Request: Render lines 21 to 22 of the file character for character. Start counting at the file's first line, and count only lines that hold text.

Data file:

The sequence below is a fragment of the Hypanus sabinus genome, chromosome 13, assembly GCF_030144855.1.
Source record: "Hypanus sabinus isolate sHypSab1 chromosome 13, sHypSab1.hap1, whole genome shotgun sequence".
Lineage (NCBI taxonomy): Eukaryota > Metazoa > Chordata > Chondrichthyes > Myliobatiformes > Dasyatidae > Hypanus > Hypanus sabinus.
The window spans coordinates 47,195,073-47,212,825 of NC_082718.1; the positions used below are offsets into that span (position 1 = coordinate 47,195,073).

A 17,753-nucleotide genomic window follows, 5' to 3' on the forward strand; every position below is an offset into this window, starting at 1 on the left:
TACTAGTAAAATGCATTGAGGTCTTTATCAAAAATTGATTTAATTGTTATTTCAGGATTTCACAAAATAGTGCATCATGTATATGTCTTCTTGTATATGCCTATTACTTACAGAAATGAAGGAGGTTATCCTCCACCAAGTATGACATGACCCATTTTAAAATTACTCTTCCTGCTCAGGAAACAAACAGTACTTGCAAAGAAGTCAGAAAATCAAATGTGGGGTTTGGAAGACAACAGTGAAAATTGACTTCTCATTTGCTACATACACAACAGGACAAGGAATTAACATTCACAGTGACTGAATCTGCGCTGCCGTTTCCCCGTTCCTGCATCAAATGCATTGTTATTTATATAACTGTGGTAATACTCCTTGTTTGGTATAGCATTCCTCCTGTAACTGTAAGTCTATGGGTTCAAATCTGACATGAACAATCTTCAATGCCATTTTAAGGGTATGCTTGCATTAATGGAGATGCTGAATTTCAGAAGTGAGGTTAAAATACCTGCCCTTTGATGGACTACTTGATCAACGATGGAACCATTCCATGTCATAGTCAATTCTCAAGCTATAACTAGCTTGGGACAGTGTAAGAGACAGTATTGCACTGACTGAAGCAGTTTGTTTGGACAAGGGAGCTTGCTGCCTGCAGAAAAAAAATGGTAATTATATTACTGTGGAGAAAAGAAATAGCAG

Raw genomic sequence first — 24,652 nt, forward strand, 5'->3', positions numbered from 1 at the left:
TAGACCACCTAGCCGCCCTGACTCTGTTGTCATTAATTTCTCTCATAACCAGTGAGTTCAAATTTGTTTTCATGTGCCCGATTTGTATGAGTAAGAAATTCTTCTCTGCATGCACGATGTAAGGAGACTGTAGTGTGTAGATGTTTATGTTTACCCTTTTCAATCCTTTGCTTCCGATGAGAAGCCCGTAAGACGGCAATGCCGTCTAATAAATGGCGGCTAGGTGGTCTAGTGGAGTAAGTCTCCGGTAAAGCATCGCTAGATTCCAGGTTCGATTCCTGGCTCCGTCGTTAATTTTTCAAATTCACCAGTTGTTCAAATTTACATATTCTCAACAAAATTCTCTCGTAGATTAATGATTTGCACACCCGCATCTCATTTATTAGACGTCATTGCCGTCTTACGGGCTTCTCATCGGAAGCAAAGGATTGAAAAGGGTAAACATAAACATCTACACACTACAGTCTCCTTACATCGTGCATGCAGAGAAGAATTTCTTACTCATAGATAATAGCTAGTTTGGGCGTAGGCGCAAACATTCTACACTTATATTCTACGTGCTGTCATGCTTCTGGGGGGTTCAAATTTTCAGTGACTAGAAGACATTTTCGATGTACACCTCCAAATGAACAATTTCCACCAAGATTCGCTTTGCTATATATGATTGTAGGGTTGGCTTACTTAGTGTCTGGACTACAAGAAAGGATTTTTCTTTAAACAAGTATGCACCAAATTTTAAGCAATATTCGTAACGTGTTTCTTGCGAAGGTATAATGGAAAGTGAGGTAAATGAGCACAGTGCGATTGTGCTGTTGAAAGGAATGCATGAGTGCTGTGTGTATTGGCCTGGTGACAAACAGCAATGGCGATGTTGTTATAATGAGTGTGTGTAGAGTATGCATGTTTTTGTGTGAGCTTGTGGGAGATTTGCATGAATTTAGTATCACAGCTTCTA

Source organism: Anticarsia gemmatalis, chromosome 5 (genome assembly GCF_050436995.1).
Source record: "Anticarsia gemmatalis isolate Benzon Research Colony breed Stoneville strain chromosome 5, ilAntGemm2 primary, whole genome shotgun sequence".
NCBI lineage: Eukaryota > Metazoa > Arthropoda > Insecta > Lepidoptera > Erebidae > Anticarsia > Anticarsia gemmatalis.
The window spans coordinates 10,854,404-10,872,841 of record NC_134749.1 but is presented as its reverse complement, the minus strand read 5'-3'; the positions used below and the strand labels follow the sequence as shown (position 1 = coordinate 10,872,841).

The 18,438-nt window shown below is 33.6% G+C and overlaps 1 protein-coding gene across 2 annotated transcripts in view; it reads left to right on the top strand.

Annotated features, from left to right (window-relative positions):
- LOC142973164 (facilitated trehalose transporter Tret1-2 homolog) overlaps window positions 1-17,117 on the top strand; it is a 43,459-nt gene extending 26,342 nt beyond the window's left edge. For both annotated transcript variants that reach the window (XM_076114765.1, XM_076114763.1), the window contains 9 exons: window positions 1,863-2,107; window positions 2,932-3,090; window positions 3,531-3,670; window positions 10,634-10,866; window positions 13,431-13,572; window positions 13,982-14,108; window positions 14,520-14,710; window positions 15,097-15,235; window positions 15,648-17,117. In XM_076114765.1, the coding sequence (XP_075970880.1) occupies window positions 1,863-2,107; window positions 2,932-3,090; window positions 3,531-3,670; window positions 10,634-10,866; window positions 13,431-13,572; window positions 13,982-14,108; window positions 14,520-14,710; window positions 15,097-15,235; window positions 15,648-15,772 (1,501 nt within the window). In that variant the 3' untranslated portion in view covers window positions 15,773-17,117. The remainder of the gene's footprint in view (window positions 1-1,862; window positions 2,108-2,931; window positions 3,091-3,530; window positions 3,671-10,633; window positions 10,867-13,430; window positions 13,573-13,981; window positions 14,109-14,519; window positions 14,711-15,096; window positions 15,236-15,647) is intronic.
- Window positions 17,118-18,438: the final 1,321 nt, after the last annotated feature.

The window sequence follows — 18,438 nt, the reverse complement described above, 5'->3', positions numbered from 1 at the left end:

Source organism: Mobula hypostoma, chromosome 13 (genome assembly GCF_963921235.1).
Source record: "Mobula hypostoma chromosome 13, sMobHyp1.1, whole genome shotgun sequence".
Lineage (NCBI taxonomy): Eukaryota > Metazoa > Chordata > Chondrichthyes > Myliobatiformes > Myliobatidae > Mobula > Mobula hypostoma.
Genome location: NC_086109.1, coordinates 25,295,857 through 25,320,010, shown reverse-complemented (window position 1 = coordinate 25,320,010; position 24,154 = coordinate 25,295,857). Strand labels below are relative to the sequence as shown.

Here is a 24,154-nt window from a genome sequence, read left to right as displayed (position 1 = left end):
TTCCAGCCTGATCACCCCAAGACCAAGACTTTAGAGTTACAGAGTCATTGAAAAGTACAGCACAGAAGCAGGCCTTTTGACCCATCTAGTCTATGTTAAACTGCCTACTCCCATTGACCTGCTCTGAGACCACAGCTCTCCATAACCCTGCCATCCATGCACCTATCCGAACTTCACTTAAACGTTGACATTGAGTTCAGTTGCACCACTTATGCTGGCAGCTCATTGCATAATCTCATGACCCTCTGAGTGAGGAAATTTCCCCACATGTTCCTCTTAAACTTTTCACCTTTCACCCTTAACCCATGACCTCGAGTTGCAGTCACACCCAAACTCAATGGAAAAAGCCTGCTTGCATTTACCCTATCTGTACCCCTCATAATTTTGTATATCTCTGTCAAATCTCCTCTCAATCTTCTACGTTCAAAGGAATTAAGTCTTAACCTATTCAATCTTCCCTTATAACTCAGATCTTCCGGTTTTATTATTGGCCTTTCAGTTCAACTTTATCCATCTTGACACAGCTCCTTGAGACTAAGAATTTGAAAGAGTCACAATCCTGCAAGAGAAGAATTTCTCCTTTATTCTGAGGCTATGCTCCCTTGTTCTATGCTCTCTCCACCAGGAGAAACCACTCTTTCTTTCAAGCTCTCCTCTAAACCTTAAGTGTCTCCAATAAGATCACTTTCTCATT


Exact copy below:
Genome location: NC_086109.1, coordinates 25,295,857 through 25,320,010, shown reverse-complemented (window position 1 = coordinate 25,320,010; position 24,154 = coordinate 25,295,857). Strand labels below are relative to the sequence as shown.

Here is a 24,154-nt window from a genome sequence, read left to right as displayed (position 1 = left end):